In IEEE spectrums rankings of programming language popularity in 2014, R placed ninth after Ruby. That’s such an amazing feat for a domain-specific language. So if there’s a single language that you choose to learn today to tap into the power of that cloud, that would be R. And that’s why Microsoft acquired Revolution Analytics, the company that made R scale to big data and brought Open Source R to the enterprise, making it enterprise grade.
For example, American Century Investments, one of the largest mutual fund companies in the world, uses it to build their quantitative investment platform. DataSong, a local company, a big data marketing company in San Francisco, uses it along with Hadoop for their marketing performance management and attribution platform.
To bring this story of R and big data to life, let me tell you another story. You know, we are all big data. There are billions of letters of genomic data in every one of our cells. It turns out that each human genome is about 2 gigabytes of information and with the power of R we can analyze all of this data. And when we plot this set of information against the general population we can actually see some incredible things about ourselves.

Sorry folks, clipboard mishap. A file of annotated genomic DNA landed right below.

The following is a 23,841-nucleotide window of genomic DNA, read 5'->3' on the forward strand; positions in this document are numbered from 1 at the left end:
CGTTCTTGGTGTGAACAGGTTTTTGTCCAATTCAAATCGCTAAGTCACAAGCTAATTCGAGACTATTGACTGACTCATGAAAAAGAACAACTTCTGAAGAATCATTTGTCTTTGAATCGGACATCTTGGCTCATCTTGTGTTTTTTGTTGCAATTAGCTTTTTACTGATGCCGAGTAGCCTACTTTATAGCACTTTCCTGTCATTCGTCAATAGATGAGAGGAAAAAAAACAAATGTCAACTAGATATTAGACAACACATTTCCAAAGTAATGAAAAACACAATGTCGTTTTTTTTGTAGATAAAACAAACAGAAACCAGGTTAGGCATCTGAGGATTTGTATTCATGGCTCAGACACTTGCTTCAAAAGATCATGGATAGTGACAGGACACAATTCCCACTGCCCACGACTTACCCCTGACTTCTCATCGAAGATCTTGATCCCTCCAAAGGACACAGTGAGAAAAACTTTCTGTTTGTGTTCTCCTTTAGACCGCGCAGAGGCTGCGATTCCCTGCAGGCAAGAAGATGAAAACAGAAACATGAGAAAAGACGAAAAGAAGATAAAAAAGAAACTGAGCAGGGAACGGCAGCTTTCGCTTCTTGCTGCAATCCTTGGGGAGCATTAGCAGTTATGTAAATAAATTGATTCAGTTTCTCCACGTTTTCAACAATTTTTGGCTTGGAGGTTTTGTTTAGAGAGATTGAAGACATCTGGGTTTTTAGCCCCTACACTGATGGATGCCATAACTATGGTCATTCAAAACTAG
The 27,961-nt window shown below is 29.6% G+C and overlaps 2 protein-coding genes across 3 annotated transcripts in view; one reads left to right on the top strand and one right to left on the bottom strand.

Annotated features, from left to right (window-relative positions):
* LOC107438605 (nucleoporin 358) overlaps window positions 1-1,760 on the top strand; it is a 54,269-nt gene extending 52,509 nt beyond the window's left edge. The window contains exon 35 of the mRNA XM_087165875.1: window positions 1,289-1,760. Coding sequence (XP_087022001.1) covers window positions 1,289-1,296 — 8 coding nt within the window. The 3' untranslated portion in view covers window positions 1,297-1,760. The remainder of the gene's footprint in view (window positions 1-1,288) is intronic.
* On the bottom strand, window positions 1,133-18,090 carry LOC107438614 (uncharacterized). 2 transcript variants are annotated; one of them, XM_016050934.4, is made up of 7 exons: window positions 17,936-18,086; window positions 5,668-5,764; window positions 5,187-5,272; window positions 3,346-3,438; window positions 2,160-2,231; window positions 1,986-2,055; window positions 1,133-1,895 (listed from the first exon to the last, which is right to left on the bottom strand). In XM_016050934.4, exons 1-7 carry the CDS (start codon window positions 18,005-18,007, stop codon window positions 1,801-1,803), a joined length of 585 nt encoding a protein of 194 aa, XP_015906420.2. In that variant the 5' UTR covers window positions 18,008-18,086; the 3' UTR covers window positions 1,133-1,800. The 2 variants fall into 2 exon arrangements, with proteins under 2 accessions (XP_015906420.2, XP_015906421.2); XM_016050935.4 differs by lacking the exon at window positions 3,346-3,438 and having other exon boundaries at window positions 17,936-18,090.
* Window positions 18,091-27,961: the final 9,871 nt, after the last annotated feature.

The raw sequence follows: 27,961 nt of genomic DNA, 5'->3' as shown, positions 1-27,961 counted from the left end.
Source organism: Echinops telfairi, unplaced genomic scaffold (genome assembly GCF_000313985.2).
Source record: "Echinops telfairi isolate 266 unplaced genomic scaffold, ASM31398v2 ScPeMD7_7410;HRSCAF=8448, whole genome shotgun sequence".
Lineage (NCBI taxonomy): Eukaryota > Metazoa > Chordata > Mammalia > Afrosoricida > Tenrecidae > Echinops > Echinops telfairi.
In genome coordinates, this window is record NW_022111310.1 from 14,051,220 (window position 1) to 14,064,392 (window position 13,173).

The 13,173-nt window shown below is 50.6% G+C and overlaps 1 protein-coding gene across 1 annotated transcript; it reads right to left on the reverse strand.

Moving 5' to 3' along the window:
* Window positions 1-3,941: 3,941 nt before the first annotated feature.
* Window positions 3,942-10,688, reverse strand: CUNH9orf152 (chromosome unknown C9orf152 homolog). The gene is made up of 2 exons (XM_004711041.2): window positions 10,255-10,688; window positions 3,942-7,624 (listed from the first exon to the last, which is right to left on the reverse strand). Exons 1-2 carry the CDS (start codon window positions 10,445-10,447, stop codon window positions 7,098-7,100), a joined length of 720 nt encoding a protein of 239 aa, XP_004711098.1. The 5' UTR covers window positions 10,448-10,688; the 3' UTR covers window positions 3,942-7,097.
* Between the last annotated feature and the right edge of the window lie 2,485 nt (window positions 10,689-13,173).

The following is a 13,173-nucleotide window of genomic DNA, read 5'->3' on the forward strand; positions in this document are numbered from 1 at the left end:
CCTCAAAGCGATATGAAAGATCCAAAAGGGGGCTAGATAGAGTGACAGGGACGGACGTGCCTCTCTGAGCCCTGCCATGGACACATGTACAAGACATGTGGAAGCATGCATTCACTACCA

So the first human genome was sequenced in the year 2000. It cost about $200 million and over 10 years of work. Since then the cost of mapping the genome has come down much faster than Moore’s Law. It’s about $1,000 to get your entire genome and you can get the most important parts for about $100. And this is driving an untold revolution. In the future when you go to a doctor the first thing that they will do will be to map your genome to understand your disease risk. This will let them treat you based upon your individual genome, personalized medicine.
You will even know the risks you should anticipate in the future and change your lifestyle because of it. So let’s show that to you with a demo. Joining me is Mario who worked at Revolution Analytics. So genomes are analyzed using the language of R. It has one of the richest libraries for analyzing genomic data. A thousand people worldwide have contributed their genome to scientific research. It is public data called the 1,000 Genomes Dataset. It’s about 2 gigabytes of data per person. We’re going to analyze all of that data and see their disease risks. And Mario is going to actually walk through the demo.
Now it’s going to take only a little bit of code, but it’s a tremendous amount of computation. So it really needs big Hadoop clusters, so we could show the Hadoop clusters that we’re actually showing, the slides. We’re going to use about eight HD Insight clusters in four Azure datacenters, two in the U.S., one in Europe, and one in Southeast Asia for a total of about 1,600 cores in the calculation.
By the way, they are Linux clusters. We’re actually running Revolution R on them, and Revolution R is going to coordinate the computation across those 1,600 cores in all of these regions across the world. They’re actually going to take computation to where the data resides when we do that global computation. So now let’s see the code.